How far is too far!

Decrease Font Size Increase Font Size Text Size Print This Page

Our traditions are dying a slow death, we must wake up!

By: Umar Farooq Masoodi

I choose to live by choice not by chance, to make changes not excuses, to be motivated not manipulated, to excel not compete, I choose self-esteem not self-pity, I choose to listen to my inner voice not the random opinion of others. I choose the best helping hands that are at the end of my own arms. So, if I couldn’t handle things I put my hands together and pray to Allah Almighty who is the most helpful and the most merciful.

It is true that a single stick can be broken easily but to break a bundle of sticks is really difficult or even impossible. Thus, we can realize the value of unity and harmony. Our first and foremost duty is to maintain harmony in our lives because we cannot live a single day without the help of others.

We all want to help one another, human beings are like that. We want to live by each other’s happiness, not by each other’s misery. We don’t want to hate and despise one another. In this world there is room for everyone. And the good earth is rich and can provide for everyone. The way of life can be free and beautiful, but we have lost the way. Greed has poisoned souls; has barricaded the world with hate; has goose-stepped us into misery and bloodshed.

We have developed speed, but we have shut ourselves in. Machinery that gives abundance has left us in want. Our knowledge as made us cynical; our cleverness, hard and unkind. We think too much and feel too little. More than machinery we need humanity. More than cleverness, we need kindness and gentleness because without these qualities, life will be violent and all will be lost. The Aeroplane and the internet have brought us closer together but the very nature of these inventions cries out for the goodness in man; cries out for universal brotherhood; for the unity of us all.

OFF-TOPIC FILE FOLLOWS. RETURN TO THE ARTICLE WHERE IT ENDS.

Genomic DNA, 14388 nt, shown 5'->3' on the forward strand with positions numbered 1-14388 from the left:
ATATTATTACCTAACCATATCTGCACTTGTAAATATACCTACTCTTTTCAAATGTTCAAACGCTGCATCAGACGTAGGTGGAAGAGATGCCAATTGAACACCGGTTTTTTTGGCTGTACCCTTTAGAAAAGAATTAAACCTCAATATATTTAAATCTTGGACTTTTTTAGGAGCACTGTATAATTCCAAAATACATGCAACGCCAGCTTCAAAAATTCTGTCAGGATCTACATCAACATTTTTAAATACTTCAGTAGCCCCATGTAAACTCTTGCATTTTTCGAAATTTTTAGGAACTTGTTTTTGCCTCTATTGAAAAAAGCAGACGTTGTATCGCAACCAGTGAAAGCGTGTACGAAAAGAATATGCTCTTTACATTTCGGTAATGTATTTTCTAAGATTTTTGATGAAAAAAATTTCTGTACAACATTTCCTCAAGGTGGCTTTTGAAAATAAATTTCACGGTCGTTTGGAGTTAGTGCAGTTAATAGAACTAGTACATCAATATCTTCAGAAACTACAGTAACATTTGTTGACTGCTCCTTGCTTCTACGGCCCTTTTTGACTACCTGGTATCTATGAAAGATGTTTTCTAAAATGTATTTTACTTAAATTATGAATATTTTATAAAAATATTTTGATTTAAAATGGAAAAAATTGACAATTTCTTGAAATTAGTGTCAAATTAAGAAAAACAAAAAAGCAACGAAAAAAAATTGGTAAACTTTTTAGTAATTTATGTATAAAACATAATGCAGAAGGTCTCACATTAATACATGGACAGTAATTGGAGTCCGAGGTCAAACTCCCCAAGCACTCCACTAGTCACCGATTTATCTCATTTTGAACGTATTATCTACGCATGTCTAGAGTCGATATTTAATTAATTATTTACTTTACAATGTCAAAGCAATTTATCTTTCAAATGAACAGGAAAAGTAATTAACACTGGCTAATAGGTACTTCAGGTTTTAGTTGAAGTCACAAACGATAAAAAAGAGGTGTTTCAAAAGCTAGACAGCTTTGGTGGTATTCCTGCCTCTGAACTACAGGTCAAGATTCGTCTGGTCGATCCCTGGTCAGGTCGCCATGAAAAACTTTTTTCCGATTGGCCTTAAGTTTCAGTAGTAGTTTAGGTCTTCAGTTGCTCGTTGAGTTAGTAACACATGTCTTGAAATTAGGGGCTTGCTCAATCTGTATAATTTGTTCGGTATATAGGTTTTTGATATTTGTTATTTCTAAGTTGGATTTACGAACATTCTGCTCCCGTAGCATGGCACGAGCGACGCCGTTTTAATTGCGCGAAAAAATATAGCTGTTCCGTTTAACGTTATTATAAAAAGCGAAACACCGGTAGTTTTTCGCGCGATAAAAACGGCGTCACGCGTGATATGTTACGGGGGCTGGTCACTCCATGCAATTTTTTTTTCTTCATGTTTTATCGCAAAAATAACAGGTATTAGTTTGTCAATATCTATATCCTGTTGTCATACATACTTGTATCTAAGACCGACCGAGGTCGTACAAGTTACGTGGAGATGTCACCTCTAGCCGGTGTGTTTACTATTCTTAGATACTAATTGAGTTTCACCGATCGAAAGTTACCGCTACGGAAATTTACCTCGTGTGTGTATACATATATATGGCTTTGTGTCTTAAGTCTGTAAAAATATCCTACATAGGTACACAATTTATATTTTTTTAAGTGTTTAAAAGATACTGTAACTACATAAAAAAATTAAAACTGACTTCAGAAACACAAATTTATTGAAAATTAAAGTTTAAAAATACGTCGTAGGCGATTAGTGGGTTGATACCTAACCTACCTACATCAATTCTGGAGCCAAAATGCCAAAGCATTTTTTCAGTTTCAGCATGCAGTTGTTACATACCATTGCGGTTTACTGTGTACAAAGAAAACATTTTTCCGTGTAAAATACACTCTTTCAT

Today our society is dying due to plague of social evils, which are turning our once proud and God fearing society into a soulless entity. The slow decay of our collective consciousness is affecting every one of us. Pertinently, social evil is the willful disregard of the norms of society in ways that cause suffering, destruction, or death. These social evils are issues or matters that directly or indirectly affect each one of us. It is a harsh fact that social evils are destructive to the peace and harmony of our community. In modern society, with special reference to the valley of Kashmir, it is important to note that a number of evils have grappled our society in its iron claws and now it seems impossible to get out of its tentacles.  Today, our society faces multi-dimensional social evils in the form of growing suicides, dowry, molestation, lavish marriages, drug addiction and moral degradation.

The traditional social norms, customs, cultural ethos and religious fervor present in the Kashmiri society have now been nearly lost in the blind race of materialism. This unique culture offered a check against these kinds of evils from taking root in the society. The role of the individual in Islam is not limited to fulfilling the five pillars. Muslims in an Islamic community have greater responsibilities than what is usually understood.